In my recent tutorial with Jonathan I shared some of the practical experiments I’ve undertaken in the past couple of months which had not been published here - for that reason I have developed a short video to summarise my activity. I find documenting my process in this way to be advantageous in that it demands reflection in even the piecing together of the bare material (scans, screenshots, photographs), clarifying progress made and action to be taken. Through questioning the ways in which I see the project developing in relation to the lenses I am applying to my research and building a vocabulary through which to communicate, our discussion helped clarify the skeleton of my intention as to form methods of communicating a narrative rooted in identity and personal experience utilising multiple languages (written, material, digital); informed but essentially speculative rather than didactic. This is a continuous exploration through metaphor and poetic association between specific fields (neurology, geology, technology) that pivot around the ‘fixed’ point of home, represented by the ‘shed’ (a basic symbolic reference to Aristotle’s storehouse theory) a place which all of these explorations which are represented in different forms (text, manipulations of text as visual form, rendering, contact prints, video, 360° AR/VR) return to and fold into. I am taking the opportunity this week at the beginning of my summer break from work to consolidate and reflect, to update my project proposal, and to identify key action points for development moving forward.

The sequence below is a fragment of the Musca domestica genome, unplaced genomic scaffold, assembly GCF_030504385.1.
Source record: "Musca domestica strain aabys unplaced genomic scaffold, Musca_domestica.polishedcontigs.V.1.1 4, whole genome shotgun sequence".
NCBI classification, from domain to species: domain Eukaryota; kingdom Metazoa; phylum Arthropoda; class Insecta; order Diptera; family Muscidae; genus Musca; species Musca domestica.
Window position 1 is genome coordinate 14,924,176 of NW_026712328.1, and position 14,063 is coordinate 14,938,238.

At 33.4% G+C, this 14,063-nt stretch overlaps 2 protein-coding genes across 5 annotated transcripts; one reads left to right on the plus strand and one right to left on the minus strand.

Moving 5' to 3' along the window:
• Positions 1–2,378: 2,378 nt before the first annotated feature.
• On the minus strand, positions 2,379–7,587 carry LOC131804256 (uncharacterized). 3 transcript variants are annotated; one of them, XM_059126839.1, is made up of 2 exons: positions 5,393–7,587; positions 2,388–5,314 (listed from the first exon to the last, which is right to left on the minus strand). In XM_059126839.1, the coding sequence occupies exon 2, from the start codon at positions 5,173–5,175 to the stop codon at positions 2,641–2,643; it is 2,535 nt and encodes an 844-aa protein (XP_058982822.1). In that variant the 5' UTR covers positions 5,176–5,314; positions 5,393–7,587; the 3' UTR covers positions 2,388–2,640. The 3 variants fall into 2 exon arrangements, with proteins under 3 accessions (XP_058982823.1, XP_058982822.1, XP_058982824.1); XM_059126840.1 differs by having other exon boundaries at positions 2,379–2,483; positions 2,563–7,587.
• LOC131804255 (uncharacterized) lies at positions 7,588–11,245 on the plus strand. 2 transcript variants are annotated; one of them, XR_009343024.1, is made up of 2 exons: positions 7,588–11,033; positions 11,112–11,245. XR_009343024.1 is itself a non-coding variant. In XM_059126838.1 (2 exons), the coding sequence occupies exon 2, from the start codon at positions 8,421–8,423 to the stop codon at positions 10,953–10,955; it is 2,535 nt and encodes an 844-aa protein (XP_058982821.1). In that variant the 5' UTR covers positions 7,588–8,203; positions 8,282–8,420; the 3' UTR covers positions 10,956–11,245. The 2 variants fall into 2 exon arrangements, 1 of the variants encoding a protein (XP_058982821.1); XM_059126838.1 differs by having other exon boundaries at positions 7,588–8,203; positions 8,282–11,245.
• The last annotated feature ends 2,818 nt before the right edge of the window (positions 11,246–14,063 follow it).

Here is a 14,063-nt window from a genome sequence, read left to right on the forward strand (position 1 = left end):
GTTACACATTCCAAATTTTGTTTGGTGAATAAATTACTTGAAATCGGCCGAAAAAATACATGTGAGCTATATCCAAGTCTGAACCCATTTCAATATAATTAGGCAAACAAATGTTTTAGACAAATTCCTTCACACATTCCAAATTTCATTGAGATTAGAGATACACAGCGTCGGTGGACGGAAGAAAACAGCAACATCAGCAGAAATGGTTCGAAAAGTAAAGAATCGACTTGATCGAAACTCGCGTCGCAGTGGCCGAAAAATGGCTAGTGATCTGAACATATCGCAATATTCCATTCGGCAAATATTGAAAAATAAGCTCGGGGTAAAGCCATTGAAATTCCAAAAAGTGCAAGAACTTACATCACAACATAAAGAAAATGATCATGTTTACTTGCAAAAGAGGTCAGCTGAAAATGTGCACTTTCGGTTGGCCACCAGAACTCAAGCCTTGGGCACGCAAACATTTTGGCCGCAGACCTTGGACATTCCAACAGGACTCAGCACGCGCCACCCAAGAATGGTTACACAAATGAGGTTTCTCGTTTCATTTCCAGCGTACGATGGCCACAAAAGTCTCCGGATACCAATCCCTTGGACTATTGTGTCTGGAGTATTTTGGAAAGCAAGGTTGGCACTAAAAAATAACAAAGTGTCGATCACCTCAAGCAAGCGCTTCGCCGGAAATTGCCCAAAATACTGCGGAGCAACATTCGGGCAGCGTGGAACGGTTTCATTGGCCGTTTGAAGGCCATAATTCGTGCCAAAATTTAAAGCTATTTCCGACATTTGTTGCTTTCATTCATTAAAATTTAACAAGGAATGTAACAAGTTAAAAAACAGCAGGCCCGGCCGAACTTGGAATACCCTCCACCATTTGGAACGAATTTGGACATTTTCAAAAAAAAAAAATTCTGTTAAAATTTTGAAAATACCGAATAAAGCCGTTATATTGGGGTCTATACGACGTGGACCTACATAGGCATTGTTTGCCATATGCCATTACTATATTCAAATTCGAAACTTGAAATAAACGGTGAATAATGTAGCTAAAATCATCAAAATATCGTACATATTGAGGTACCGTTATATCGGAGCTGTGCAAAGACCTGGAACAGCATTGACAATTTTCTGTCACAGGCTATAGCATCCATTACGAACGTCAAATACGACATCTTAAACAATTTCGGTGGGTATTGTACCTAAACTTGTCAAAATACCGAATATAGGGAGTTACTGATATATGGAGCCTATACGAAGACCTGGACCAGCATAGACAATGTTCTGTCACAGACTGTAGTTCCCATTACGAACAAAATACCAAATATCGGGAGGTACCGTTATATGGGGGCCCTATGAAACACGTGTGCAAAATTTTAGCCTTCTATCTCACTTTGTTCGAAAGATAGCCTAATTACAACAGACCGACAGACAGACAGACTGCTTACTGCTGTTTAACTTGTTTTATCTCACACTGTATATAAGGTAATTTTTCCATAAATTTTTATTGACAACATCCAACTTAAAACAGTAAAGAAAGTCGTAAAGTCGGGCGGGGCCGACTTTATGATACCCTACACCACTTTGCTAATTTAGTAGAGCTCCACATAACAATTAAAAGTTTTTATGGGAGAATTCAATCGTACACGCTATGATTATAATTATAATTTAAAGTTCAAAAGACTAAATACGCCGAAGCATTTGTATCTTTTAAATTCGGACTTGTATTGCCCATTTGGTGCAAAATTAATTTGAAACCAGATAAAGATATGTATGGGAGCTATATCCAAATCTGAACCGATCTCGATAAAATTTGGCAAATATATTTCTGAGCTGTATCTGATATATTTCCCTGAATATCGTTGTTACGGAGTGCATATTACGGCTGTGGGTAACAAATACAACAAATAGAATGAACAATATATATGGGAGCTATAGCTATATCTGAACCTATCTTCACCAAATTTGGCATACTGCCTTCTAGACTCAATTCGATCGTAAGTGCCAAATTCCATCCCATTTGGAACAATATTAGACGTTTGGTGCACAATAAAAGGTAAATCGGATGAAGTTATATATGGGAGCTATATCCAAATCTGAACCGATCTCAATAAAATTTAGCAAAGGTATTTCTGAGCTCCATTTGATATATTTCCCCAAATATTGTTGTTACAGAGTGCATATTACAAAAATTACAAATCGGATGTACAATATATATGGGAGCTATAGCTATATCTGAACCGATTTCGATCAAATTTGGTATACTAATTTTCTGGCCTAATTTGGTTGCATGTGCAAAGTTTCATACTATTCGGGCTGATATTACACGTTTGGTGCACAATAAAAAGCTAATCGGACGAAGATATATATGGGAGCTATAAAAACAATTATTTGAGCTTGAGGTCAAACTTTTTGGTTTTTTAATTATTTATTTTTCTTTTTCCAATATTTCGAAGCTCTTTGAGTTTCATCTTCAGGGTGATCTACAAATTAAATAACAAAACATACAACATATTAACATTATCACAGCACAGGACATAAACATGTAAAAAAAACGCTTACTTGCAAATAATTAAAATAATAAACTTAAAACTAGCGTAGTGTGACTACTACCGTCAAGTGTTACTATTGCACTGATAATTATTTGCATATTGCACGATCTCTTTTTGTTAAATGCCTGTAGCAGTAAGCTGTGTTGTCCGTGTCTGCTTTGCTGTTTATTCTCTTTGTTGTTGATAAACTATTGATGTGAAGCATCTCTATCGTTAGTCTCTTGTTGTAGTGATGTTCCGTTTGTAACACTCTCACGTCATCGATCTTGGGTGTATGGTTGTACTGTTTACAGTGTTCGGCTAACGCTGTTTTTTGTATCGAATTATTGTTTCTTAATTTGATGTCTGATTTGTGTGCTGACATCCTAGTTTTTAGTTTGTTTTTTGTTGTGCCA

This past couple of weeks I have been working on consolidating what I already have in terms of research, and paying attention to the fragments of ideas or connections I’ve jotted down on a hundred scraps of paper or notes on my phone. I really wanted to do this at this point, to start the new year with a clear focus, and my project proposal has helped me with this immensely. Most of my conversation with Jonathan last week was centred around this - moving forward into making and experimentation now that a broad framework is beginning to emerge. We discussed this idea of the framework, specifically in terms of time-based arrangements, sequencing bodies of work and subjects into acts, or something less linear. The time-based aspect I am considering more and more in terms of the work itself not having a fixed form or shape which is sympathetic maybe to the neurological process, or a kind of amnesia. It has become apparent to me that so many of the areas I have been interested in over the past couple of years converge in so many different ways, from the politics of rising sea levels and retreating landmass to memory loss and cultures of collecting, and Jonathan suggested that these areas being rooted in the same concern could be thought of as something circular with several acts which are all traversing a core principal.